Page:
Mr. Barbera has continued his policy of drastically reducing the number of films in the three main categories - in competition, out of competition and Horizons - from the number shown by his predecessor. This year there are a total of 55, of which 53 will be world premieres and two international premieres, from 33 nations.
There are 20 in-competition films by directors from Algeria, Australia, Britain, Canada, France, Germany, Greece, Israel, Italy, Japan, Taiwan and the United States. The last of those has the largest presence, with seven productions, including films directed by James Franco, Terry Gilliam, Jonathan Glazer, David Gordon Green, Peter Landesman, Errol Morris and Kelly Reichardt (two of these are joint productions with Britain).
Two documentaries are appearing on the list for the first time: Errol Morris's 'The Unknown Known,' an extended interview with Donald Rumsfeld, and Gianfranco Rosi's 'Sacro GRA,' the result of a year spent in a camper van on Rome's unlovely ring road, the Grande Raccordo Anulare of the title. There is one animated film: 'Kaze Tachinu' by Hayao Miyazaki.
There are two debut features in competition. Directed by the actress, theater director and writer Emma Dante, 'Via Castellana Bandiera' is adapted from her own novel about an elderly Albanian woman and a young woman from Milan brought together when their cars meet nose to nose in a narrow street in Palermo.
The writer and journalist Peter Landesman's 'Parkland' is also based on a book, Vincent Bugliosi's massive 'Reclaiming History: The Assassination of President John F. Kennedy,' and relates the events at the Parkland Hospital in Dallas on the day of the shooting of the president, with a cast that includes Zac Efron, Marcia Gay Harden and Paul Giamatti.
Other in-competition films are also led by big Hollywood names. Scarlett Johansson won the best actress award at Venice when she appeared in Sofia Coppola's 'Lost in Translation' in the 'Upstream' category in 2003 at the age of 18. She returns in Jonathan Glazer's 'Under the Skin' as an extraterrestrial femme fatale who uses her beauty to entrap her victims.
Nicolas Cage stars in 'Joe,' based on the novel by Larry Brown, as a man with a troubled past who teams up with a teenage boy, Gary (played by Tye Sheridan). And the two-time Oscar winner Christoph Waltz plays a solitary computer hacker in Terry Gilliam's futuristic 'The Zero Theorem,' along with Matt Damon, Tilda Swinton, Mélanie Thierry, Ben Whishaw and David Thewlis.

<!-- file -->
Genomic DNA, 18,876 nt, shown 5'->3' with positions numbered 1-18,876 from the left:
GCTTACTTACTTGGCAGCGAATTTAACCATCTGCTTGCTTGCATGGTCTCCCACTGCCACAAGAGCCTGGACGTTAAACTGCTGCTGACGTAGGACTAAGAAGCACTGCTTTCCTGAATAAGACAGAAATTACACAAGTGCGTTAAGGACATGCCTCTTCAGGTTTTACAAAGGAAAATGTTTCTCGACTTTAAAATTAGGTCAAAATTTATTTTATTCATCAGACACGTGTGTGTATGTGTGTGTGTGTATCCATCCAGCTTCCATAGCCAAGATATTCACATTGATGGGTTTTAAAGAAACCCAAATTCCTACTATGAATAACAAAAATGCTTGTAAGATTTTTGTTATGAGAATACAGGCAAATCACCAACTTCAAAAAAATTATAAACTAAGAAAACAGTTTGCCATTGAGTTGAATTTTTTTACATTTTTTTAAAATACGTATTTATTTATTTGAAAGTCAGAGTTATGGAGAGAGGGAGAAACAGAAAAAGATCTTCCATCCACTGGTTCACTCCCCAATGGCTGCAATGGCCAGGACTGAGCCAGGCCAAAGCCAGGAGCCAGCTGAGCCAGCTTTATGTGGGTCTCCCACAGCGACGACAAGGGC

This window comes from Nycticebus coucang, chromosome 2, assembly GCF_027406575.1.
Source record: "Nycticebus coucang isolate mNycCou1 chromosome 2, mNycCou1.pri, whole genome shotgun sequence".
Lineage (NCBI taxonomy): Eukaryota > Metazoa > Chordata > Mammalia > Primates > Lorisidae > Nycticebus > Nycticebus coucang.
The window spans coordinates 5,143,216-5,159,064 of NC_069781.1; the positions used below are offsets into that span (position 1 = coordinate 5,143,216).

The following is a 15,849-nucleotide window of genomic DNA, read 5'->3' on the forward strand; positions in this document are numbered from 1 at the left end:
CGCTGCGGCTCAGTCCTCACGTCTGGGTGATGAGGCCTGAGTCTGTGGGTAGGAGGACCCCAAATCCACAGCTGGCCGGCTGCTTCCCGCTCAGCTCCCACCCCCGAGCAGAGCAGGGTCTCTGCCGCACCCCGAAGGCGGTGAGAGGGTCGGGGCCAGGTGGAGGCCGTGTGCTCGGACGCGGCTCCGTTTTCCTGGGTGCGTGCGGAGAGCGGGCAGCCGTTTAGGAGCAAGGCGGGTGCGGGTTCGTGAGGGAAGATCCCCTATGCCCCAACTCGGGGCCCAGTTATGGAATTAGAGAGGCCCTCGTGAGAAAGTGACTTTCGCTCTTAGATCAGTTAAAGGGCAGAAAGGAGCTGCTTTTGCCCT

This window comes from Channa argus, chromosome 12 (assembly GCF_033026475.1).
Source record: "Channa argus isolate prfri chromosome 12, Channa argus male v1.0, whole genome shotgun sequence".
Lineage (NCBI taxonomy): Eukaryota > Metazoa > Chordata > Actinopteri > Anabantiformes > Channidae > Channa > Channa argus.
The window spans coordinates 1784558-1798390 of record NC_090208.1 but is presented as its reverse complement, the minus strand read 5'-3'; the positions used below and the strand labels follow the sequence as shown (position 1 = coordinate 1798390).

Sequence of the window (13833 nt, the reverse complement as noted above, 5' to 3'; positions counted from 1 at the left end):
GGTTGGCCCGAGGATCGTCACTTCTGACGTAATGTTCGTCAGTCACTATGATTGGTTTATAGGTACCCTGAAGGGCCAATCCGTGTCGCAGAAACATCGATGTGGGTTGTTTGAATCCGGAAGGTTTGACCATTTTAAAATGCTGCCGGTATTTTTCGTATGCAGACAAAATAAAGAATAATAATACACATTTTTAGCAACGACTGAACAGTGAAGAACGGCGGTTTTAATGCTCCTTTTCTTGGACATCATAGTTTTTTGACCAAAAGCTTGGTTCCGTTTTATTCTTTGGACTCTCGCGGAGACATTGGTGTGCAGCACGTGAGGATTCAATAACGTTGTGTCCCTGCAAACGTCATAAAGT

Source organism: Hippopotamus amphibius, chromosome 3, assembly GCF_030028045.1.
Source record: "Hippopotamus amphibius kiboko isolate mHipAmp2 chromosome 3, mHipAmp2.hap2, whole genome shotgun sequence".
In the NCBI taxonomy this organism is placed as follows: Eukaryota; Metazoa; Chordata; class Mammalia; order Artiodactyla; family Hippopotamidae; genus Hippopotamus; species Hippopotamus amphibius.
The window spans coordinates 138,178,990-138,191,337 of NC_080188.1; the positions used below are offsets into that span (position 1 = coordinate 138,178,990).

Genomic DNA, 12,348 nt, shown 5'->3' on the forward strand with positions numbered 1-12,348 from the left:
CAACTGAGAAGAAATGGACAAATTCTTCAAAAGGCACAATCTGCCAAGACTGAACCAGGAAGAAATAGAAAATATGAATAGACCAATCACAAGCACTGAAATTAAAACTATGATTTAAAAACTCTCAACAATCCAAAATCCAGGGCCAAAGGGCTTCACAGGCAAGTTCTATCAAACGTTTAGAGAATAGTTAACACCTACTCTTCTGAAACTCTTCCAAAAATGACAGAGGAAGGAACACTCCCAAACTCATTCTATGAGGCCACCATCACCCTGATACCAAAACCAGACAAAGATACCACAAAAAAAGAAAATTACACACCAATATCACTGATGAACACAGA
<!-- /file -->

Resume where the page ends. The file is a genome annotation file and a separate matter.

There are nine out-of-competition features and the same number of full-length documentaries in this category. Among the features is the South Korean director Kim Ki-duk's 'Moebius.' His ingenious but extremely violent 'Pietà' won the Golden Lion last year. Mr. Kim's latest offering was refused a certificate even for adult viewing in his home country until an incestuous sex scene had been cut.
In 1984, Edgar Reitz's landmark television series 'Heimat,' an epic depiction of Germany in the 20th century, had its premiere in Venice, and he has come back regularly since to present sequels. He returns with 'Die Andere Heimat: Chronik einer Sehnsucht' (Home from Home: Chronicle of a Vision), a prequel, set in the 19th century.
Also to be shown in this list is Paul Schrader's 'The Canyons,' with Lindsay Lohan and a script by Bret Easton Ellis. Mr. Schrader will also be chairing the 'Horizons' jury.
Among the films he will be judging are 'Je m'appelle Hmmm ...' by the French fashion designer Agnès B., a drama about an 11-year-old girl who escapes a pedophile father, and 'Palo Alto,' Francis Ford Coppola's granddaughter Gia Coppola's debut feature, inspired by the collection of stories of the same title by James Franco.
The Golden Lion jury this year will include three directors, three actors, a director of photography and a composer and will be presided over by Bernardo Bertolucci.
First published: International Herald Tribune
© Roderick Conway Morris 1975-2016